According to chairman of the Vietnam Real Estate Brokers Association Nguyen Van Dinh, Vietnam’s real estate market is not repeating the crisis cycle which occurred in 2012.
|Varying factors to determine the fate of real estate, photo baodautu.vn |
“Currently, urban development is high and infrastructure investment is taking place strongly, along with the rocketing increase demand for housing. So the demand for investment in real estate is rather high. These are the factors that create a great motivation for the market’s ability to recover,” Dinh told VIR.
Banking and finance expert Can Van Luc added that the market will be revived by the end of the year.
“When banks have new credit room, real estate will see more transactions from homebuyers. Real demand is expected to be a bright spot during the year,” Luc said at a forum on forecasting the real estate market organised by the Vietnam Real Estate Association in Hanoi on January 3.
Do Thu Hang, senior director of Advisory Services for Savills based in Hanoi, said that the market can develop again if the problem of liquidity is thoroughly resolved.
“There are two basic ways to do this. Firstly, the supply of projects in the market, especially low-cost and affordable housing projects, needs to be ensured. Secondly, real estate prices need to be adjusted to an appropriate level, especially products after a period of strong growth, to help stimulate investment demand,” Hang said, adding, “Liquidity will still be there, and cash flow and projects in general will remain weak if there are no real estate products with suitable prices and legalities are not ironed out.”
Aiding supply and reducing selling prices will not be simple, according to Hang. Shortages and a supply-demand imbalance have been an ongoing situation since 2018 due to legal issues. Over the past couple of months, the government has moved to encourage accelerating of legal solutions and loosening credit.
“But in order to solve these problems, a certain period of time is needed. Developers are facing many difficulties in the market in terms of corporate bonds and bank credit, making project development more difficult,” Hang said.
Meanwhile, input costs such as the raw materials, labour, and interest rates on loans for project development are increasing, along with the time waiting for legal procedures to pull the price up.
Also speaking at the January 3 forum in Hanoi, Assoc. Prof. Dr. Tran Kim Chung, former deputy director of the Central Institute for Economic Management, said that cash flow into real estate will be more positive compared to last year.
“This is thanks to the decision to extend the credit limit from 1.5-2 per cent for commercial banks in late 2022 and this will continue to loosen in 2023,” Chung said. “Uptrending securities will also provide a huge amount of money going into the economy and the real estate market.”
Bonds are also gradually recovering. In 2023, there are still numerous bonds to mature, but if policies are timely the problem will be under control, according to Chung. In other areas of cash flow, remittances in Vietnam are still stable, and there is still positive sentiment from many potential investors with the mentality that there is nothing better to invest in than land and houses.
According to a report released late 2022 by the Finance Economics Real Estate Institute of Dat Xanh Services, office real estate was one of the segments that recorded a good recovery last year. Supply increased slightly, and rents and absorption rates have improved similar to pre-pandemic levels.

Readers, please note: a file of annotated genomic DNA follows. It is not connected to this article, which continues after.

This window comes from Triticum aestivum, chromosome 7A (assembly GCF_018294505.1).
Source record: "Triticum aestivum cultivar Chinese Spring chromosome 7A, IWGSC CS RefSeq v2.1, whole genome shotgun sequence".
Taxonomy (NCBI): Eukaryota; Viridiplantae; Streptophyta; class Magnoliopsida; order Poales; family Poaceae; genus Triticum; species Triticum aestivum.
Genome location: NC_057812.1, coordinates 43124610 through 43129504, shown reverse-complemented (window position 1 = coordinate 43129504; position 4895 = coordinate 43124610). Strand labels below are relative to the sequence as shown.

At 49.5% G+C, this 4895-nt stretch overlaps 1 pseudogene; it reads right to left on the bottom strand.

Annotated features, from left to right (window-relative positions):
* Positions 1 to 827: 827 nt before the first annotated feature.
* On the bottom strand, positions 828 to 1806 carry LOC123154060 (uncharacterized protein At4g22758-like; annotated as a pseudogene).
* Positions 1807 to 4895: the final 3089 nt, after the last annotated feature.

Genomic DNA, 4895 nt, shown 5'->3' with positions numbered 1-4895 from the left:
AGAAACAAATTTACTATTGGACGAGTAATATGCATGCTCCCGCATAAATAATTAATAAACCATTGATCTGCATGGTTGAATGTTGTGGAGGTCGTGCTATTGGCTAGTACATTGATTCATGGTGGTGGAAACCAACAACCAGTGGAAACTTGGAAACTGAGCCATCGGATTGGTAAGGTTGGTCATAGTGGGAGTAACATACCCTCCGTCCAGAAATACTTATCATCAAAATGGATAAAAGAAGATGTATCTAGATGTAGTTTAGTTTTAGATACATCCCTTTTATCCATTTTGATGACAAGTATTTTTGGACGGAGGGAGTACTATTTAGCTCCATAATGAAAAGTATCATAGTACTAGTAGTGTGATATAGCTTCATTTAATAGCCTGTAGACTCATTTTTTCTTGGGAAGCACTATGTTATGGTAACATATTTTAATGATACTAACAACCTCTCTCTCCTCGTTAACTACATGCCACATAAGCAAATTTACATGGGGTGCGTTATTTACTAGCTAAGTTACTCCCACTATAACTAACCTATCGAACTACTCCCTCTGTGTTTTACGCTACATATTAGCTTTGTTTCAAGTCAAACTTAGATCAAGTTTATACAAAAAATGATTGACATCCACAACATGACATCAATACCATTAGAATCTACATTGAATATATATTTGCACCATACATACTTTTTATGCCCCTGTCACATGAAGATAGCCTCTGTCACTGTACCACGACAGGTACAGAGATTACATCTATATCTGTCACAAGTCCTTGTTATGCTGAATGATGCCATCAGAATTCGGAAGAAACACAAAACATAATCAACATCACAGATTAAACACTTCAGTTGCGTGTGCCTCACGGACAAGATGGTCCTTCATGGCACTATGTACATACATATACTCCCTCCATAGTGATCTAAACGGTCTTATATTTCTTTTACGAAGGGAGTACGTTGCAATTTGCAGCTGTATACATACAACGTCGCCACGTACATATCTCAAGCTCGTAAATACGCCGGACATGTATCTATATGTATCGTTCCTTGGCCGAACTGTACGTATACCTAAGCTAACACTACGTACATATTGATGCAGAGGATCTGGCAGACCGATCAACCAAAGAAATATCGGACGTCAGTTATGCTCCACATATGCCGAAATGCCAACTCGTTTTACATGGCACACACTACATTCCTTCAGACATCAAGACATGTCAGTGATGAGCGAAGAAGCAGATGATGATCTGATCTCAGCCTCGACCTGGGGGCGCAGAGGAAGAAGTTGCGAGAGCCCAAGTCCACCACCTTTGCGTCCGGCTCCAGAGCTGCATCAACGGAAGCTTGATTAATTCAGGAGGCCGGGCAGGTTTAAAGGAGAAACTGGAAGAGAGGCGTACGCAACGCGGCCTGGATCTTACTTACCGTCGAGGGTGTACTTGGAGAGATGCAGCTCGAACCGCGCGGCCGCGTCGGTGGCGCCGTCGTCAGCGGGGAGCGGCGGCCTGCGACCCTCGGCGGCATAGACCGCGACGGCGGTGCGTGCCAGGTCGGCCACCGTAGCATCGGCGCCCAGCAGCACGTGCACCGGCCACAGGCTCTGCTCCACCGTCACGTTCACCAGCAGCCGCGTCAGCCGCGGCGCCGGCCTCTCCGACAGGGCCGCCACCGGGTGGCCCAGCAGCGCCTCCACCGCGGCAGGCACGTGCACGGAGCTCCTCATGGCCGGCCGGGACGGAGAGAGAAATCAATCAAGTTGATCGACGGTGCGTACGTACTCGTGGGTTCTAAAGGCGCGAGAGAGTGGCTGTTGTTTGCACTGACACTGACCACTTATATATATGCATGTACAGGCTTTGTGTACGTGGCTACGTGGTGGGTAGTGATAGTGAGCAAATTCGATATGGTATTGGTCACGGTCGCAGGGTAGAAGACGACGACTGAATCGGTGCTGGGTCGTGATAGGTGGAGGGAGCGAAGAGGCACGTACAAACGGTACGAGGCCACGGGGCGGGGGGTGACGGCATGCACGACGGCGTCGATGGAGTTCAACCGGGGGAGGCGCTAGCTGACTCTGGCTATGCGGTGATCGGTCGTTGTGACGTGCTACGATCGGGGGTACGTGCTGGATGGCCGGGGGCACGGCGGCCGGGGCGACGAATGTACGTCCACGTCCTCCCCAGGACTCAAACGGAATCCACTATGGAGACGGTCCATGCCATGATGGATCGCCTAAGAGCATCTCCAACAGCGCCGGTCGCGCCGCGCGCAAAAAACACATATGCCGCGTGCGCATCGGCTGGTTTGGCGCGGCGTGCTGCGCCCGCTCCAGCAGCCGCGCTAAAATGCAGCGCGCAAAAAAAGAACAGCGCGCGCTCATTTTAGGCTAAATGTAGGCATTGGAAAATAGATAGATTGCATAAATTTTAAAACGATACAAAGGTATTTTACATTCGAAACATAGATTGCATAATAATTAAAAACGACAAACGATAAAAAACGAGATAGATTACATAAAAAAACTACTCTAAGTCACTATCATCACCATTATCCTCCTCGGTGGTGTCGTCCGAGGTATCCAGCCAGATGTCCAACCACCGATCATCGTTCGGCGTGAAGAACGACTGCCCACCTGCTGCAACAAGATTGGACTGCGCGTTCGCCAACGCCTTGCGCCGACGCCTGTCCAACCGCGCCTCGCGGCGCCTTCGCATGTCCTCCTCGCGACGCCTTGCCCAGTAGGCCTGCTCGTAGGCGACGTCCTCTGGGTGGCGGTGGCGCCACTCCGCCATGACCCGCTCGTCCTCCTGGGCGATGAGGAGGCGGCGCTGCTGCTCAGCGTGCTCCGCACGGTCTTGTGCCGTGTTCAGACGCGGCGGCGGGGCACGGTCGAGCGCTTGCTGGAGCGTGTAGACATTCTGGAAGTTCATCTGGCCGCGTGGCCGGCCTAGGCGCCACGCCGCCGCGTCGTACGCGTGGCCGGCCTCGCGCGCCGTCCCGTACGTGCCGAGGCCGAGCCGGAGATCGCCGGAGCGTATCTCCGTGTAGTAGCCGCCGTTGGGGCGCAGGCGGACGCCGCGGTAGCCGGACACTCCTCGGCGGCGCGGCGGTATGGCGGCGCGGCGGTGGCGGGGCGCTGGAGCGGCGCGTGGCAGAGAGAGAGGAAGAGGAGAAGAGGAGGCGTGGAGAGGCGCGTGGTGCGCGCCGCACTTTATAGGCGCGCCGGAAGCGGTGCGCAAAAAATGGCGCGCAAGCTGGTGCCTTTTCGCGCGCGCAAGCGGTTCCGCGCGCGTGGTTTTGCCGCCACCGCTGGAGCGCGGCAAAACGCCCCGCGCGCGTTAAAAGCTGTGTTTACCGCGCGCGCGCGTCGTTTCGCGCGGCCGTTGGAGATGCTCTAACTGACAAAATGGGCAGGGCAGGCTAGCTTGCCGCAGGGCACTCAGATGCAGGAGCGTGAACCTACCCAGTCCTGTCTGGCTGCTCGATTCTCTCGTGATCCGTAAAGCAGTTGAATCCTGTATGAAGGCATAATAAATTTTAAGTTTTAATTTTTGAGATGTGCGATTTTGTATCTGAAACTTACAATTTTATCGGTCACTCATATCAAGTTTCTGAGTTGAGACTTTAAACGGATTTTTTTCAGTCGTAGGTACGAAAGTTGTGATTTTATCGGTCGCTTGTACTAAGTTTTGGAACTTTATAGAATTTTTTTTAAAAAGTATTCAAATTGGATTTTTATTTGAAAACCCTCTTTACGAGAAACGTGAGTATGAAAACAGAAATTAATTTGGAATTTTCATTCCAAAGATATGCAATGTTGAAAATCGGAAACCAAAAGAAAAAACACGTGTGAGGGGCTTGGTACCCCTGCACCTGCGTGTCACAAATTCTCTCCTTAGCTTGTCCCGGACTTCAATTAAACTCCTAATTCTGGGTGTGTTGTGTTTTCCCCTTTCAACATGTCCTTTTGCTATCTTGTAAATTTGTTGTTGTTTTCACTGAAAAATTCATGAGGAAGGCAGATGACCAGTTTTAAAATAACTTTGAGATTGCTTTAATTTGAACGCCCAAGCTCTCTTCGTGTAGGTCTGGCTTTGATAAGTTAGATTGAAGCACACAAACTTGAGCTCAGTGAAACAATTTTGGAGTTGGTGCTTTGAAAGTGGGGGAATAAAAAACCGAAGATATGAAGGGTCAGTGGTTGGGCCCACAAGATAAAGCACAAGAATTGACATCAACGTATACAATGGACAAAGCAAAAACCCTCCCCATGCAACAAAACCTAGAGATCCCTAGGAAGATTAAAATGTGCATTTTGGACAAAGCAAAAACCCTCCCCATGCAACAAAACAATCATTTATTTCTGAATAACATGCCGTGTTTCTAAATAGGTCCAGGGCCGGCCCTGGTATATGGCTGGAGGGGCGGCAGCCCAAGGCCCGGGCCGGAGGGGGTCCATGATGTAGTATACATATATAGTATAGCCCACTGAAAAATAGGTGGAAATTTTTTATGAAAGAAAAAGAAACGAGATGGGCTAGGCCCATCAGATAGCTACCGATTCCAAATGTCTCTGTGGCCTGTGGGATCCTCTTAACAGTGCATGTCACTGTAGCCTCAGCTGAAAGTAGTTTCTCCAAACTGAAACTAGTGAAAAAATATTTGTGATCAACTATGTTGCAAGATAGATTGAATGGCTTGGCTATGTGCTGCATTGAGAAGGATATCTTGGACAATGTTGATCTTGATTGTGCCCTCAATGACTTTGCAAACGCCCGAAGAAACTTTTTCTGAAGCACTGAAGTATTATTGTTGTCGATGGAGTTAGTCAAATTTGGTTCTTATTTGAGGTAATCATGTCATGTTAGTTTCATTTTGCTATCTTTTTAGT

This year, the segment will likely be affected as businesses reduce their size and costs, rent smaller offices, or switch to the trend of choosing coworking spaces with more optimal costs, the institute said.
With retail real estate, more foreign retailers enter the market, causing rents to increase. In this period, the absorption rate was higher in the non-central business districts and shopping centres are restructuring their portfolios after the pandemic.
It is forecasted that 2023 will still be a prosperous year for the retail segment, with the expansion trend of foreign retail investors into Vietnam projected to remain strong.
Industrial real estate was also a bright spot in the past year with a continuously increasing rent and occupancy rate. Seeing high rents due to limited supply, occupancy rates increased slightly on-year, at an average estimated at over 80 per cent.
This segment continues to be evaluated positively in the year after forecasting no decrease in rents, recognising the trend of investment in warehouses and ready-built factories, logistics, and data centres.
Elsewhere, residential real estate is heavily influenced by fluctuations of the market and has not been able to recover as quickly as expected in the past year.
The scarce supply caused the selling price to increase slightly, plus the policy of tightening real estate credit caused the absorption rate to drop sharply from the third quarter of 2022, and to fall even more deeply in the fourth quarter.
It is forecasted that housing supply will not improve much in 2023 due to unresolved legal problems, and prices are at high levels. However, absorption rates are expected to have more positive changes towards the end of the year when solutions to remove market bottlenecks from the government and real estate businesses begin to take effect.
Nguyen Thi Thu Huyen, chairwoman of NewstarLand, agreed with the report’s estimations. “In addition, the 2023 market will have a strong purification. Only projects that meet real needs and have full legality will be offered for sale and attract a new customer community. This is essentially helping the market develop more sustainably,” Huyen told VIR.
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